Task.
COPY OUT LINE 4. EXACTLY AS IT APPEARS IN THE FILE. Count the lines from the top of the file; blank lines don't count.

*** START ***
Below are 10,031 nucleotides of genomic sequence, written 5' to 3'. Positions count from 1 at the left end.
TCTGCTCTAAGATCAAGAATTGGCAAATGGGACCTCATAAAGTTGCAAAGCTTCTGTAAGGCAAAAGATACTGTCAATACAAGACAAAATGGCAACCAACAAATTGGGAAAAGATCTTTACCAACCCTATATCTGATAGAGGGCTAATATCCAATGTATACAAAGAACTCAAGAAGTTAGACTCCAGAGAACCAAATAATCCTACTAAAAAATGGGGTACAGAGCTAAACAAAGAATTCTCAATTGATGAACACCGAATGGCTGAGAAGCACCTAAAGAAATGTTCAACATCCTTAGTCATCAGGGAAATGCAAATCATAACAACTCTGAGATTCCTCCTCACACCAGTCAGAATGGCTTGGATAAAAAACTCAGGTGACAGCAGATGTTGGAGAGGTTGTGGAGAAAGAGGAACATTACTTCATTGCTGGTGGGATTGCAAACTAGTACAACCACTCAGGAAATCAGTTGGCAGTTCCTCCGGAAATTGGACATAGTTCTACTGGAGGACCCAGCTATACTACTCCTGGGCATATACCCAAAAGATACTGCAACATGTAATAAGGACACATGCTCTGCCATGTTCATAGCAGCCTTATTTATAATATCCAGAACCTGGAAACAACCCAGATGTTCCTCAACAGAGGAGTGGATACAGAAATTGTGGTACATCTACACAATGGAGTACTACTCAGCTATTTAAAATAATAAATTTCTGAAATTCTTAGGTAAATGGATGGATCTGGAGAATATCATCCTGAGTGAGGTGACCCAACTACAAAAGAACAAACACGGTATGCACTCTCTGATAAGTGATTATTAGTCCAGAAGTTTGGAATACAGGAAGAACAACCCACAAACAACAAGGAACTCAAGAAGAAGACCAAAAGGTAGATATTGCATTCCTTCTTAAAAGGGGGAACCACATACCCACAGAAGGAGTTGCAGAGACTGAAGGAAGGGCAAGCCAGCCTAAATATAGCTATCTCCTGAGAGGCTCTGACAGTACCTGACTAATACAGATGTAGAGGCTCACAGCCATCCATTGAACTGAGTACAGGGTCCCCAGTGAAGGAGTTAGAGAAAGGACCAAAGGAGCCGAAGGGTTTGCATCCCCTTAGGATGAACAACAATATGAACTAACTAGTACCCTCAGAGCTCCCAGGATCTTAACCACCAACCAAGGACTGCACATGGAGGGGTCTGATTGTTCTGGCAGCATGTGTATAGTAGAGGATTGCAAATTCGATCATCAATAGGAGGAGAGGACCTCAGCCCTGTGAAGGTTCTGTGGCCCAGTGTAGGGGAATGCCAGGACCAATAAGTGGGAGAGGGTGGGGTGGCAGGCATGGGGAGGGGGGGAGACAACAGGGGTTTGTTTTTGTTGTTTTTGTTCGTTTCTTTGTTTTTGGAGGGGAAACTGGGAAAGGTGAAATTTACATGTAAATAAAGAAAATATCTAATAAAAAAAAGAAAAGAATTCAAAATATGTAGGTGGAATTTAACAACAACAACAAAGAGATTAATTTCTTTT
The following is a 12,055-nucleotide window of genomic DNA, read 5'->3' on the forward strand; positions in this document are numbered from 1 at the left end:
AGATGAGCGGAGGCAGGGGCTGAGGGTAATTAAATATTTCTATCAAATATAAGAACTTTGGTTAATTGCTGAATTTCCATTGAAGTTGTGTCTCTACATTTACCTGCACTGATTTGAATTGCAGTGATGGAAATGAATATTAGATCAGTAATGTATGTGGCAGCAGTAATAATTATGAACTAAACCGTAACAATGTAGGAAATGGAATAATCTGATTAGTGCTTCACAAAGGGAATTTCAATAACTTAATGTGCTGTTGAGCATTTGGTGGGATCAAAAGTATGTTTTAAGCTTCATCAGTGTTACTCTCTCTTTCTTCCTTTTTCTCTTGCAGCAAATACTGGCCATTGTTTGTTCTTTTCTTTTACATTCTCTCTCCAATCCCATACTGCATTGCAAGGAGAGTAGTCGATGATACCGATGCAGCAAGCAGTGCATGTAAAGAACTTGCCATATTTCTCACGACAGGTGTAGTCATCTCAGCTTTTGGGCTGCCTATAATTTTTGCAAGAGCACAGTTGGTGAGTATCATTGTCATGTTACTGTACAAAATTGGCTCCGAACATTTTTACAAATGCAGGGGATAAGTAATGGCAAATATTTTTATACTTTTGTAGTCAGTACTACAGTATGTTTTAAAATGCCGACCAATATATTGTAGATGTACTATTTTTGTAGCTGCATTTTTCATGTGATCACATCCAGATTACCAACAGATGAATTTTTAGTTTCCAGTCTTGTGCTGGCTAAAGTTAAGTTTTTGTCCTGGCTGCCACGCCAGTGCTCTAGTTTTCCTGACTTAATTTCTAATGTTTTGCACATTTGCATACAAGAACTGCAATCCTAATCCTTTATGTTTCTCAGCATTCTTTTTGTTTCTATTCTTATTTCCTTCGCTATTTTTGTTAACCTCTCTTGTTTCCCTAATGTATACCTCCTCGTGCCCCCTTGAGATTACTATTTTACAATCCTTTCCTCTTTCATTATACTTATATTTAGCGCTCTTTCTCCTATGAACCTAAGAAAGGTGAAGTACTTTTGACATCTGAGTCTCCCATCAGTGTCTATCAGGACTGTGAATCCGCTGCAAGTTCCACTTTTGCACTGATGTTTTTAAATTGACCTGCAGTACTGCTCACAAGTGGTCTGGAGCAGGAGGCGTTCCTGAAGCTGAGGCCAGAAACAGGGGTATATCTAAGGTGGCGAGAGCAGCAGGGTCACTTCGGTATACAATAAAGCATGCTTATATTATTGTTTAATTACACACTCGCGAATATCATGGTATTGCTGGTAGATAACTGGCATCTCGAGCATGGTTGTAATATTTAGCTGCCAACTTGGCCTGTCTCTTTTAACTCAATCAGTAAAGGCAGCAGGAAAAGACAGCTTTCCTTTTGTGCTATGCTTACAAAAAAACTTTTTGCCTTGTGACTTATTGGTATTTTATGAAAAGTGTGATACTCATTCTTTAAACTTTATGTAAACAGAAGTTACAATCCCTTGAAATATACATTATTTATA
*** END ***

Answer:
AGATGAGCGGAGGCAGGGGCTGAGGGTAATTAAATATTTCTATCAAATATAAGAACTTTGGTTAATTGCTGAATTTCCATTGAAGTTGTGTCTCTACATTTACCTGCACTGATTTGAATTGCAGTGATGGAAATGAATATTAGATCAGTAATGTATGTGGCAGCAGTAATAATTATGAACTAAACCGTAACAATGTAGGAAATGGAATAATCTGATTAGTGCTTCACAAAGGGAATTTCAATAACTTAATGTGCTGTTGAGCATTTGGTGGGATCAAAAGTATGTTTTAAGCTTCATCAGTGTTACTCTCTCTTTCTTCCTTTTTCTCTTGCAGCAAATACTGGCCATTGTTTGTTCTTTTCTTTTACATTCTCTCTCCAATCCCATACTGCATTGCAAGGAGAGTAGTCGATGATACCGATGCAGCAAGCAGTGCATGTAAAGAACTTGCCATATTTCTCACGACAGGTGTAGTCATCTCAGCTTTTGGGCTGCCTATAATTTTTGCAAGAGCACAGTTGGTGAGTATCATTGTCATGTTACTGTACAAAATTGGCTCCGAACATTTTTACAAATGCAGGGGATAAGTAATGGCAAATATTTTTATACTTTTGTAGTCAGTACTACAGTATGTTTTAAAATGCCGACCAATATATTGTAGATGTACTATTTTTGTAGCTGCATTTTTCATGTGATCACATCCAGATTACCAACAGATGAATTTTTAGTTTCCAGTCTTGTGCTGGCTAAAGTTAAGTTTTTGTCCTGGCTGCCACGCCAGTGCTCTAGTTTTCCTGACTTAATTTCTAATGTTTTGCACATTTGCATACAAGAACTGCAATCCTAATCCTTTATGTTTCTCAGCATTCTTTTTGTTTCTATTCTTATTTCCTTCGCTATTTTTGTTAACCTCTCTTGTTTCCCTAATGTATACCTCCTCGTGCCCCCTTGAGATTACTATTTTACAATCCTTTCCTCTTTCATTATACTTATATTTAGCGCTCTTTCTCCTATGAACCTAAGAAAGGTGAAGTACTTTTGACATCTGAGTCTCCCATCAGTGTCTATCAGGACTGTGAATCCGCTGCAAGTTCCACTTTTGCACTGATGTTTTTAAATTGACCTGCAGTACTGCTCACAAGTGGTCTGGAGCAGGAGGCGTTCCTGAAGCTGAGGCCAGAAACAGGGGTATATCTAAGGTGGCGAGAGCAGCAGGGTCACTTCGGTATACAATAAAGCATGCTTATATTATTGTTTAATTACACACTCGCGAATATCATGGTATTGCTGGTAGATAACTGGCATCTCGAGCATGGTTGTAATATTTAGCTGCCAACTTGGCCTGTCTCTTTTAACTCAATCAGTAAAGGCAGCAGGAAAAGACAGCTTTCCTTTTGTGCTATGCTTACAAAAAAACTTTTTGCCTTGTGACTTATTGGTATTTTATGAAAAGTGTGATACTCATTCTTTAAACTTTATGTAAACAGAAGTTACAATCCCTTGAAATATACATTATTTATA